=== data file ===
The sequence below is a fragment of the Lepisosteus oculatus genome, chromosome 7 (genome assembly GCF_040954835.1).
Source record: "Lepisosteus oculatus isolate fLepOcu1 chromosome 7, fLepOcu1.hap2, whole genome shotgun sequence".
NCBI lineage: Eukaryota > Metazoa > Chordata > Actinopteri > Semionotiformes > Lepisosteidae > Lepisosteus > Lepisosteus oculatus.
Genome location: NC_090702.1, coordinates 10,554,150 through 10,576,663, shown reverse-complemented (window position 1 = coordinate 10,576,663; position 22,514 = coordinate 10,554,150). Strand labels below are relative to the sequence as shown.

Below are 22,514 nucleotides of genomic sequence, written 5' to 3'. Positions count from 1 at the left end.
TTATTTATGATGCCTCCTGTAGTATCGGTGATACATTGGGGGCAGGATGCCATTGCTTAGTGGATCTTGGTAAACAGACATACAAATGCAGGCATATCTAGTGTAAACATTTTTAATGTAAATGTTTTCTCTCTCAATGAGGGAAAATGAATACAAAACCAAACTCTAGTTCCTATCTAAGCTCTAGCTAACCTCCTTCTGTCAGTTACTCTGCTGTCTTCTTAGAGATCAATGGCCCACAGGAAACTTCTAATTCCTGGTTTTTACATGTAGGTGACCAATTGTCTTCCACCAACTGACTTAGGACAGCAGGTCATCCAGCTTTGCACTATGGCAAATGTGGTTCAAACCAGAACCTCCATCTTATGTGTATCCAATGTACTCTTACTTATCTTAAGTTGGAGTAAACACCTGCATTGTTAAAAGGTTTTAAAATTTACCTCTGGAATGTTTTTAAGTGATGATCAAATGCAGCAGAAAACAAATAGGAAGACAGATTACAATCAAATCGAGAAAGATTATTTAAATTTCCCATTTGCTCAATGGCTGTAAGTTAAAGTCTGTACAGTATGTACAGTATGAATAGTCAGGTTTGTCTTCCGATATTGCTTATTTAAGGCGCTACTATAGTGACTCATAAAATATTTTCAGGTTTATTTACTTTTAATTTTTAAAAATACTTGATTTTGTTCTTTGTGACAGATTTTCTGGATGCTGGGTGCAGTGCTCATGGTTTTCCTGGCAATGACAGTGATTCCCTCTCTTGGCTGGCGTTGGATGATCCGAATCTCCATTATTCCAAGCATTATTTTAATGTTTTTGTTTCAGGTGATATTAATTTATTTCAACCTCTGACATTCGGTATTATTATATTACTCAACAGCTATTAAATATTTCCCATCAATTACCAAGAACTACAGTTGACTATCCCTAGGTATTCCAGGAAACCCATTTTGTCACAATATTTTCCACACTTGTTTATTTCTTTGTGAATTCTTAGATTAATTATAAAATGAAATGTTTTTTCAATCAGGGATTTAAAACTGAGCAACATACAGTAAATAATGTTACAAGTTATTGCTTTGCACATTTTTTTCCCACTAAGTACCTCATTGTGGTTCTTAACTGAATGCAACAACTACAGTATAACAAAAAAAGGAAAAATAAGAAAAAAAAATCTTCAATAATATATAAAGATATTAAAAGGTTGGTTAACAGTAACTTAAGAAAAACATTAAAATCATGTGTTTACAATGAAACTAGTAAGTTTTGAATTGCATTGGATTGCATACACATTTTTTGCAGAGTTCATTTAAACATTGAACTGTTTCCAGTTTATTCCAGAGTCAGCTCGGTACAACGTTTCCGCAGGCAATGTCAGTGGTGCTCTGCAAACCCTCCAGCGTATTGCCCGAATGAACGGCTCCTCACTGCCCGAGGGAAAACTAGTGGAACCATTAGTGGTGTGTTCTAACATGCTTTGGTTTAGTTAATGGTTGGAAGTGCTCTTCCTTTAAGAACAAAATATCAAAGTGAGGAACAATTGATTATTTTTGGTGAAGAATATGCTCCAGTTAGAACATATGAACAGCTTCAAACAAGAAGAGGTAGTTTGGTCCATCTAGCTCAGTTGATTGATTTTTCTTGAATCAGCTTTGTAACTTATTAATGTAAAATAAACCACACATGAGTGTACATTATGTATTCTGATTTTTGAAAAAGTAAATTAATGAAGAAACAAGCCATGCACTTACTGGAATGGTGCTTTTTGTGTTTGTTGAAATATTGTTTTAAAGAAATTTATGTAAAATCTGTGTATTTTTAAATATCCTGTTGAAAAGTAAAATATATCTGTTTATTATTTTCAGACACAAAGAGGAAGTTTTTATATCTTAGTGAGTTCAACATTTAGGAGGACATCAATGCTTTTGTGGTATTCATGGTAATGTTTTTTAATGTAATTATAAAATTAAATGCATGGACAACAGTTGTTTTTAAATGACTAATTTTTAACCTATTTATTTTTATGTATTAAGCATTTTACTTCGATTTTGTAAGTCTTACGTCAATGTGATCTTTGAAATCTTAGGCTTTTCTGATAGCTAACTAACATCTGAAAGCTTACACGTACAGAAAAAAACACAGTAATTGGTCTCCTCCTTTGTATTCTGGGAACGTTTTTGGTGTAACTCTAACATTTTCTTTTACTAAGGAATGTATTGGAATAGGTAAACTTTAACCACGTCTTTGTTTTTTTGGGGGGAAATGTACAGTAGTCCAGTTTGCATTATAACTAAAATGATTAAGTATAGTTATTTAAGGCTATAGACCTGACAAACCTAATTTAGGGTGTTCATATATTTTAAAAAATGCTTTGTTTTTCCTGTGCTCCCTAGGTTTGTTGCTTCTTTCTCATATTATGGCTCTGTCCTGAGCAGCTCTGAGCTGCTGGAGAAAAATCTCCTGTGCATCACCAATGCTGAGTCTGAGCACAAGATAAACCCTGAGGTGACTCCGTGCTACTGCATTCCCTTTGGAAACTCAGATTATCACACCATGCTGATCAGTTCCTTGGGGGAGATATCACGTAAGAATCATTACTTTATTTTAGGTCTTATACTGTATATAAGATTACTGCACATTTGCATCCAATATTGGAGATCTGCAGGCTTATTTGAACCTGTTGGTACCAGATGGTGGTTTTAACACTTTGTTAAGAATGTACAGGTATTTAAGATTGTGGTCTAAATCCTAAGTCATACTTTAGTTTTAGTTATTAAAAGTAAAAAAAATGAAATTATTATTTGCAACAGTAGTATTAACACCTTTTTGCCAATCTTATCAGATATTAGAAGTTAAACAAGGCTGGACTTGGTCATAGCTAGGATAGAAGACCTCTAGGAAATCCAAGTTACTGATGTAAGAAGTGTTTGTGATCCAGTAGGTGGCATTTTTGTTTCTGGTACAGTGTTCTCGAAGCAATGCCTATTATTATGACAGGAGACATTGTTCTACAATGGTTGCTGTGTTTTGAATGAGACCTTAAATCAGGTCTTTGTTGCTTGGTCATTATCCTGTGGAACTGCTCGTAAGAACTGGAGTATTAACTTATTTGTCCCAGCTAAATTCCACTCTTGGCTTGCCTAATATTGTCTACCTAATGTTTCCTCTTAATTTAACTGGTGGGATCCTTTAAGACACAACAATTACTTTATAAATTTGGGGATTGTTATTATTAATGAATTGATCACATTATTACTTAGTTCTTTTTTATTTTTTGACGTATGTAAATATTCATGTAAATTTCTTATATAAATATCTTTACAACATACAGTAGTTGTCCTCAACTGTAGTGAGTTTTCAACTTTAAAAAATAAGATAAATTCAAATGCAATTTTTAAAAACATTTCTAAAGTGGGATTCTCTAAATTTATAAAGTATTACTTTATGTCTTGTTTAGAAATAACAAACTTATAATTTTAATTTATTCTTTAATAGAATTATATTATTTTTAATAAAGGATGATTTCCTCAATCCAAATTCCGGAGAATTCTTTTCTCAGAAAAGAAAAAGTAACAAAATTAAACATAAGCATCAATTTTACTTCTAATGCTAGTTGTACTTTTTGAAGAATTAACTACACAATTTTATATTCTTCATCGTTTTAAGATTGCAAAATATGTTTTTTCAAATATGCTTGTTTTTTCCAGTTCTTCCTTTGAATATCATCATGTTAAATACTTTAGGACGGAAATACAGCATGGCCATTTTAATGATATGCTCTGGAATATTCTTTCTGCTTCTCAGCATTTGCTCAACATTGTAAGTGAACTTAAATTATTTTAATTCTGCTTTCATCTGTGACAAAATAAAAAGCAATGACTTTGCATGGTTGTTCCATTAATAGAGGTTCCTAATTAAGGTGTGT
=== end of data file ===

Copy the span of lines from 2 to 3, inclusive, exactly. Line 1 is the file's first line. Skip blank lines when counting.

Source record: "Lepisosteus oculatus isolate fLepOcu1 chromosome 7, fLepOcu1.hap2, whole genome shotgun sequence".
NCBI lineage: Eukaryota > Metazoa > Chordata > Actinopteri > Semionotiformes > Lepisosteidae > Lepisosteus > Lepisosteus oculatus.